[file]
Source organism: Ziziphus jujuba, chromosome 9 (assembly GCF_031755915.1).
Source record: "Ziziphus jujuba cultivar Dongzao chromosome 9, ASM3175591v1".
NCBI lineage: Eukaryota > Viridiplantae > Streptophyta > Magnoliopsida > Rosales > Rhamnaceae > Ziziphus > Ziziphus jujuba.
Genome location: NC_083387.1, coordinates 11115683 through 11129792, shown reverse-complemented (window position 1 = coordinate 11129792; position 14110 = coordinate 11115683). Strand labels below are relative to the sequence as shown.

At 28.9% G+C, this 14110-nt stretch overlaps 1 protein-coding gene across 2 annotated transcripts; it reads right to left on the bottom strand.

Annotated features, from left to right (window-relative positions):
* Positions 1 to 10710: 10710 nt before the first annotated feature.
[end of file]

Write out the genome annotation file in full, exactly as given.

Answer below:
Source organism: Ziziphus jujuba, chromosome 9 (assembly GCF_031755915.1).
Source record: "Ziziphus jujuba cultivar Dongzao chromosome 9, ASM3175591v1".
NCBI lineage: Eukaryota > Viridiplantae > Streptophyta > Magnoliopsida > Rosales > Rhamnaceae > Ziziphus > Ziziphus jujuba.
Genome location: NC_083387.1, coordinates 11115683 through 11129792, shown reverse-complemented (window position 1 = coordinate 11129792; position 14110 = coordinate 11115683). Strand labels below are relative to the sequence as shown.

At 28.9% G+C, this 14110-nt stretch overlaps 1 protein-coding gene across 2 annotated transcripts; it reads right to left on the bottom strand.

Annotated features, from left to right (window-relative positions):
* Positions 1 to 10710: 10710 nt before the first annotated feature.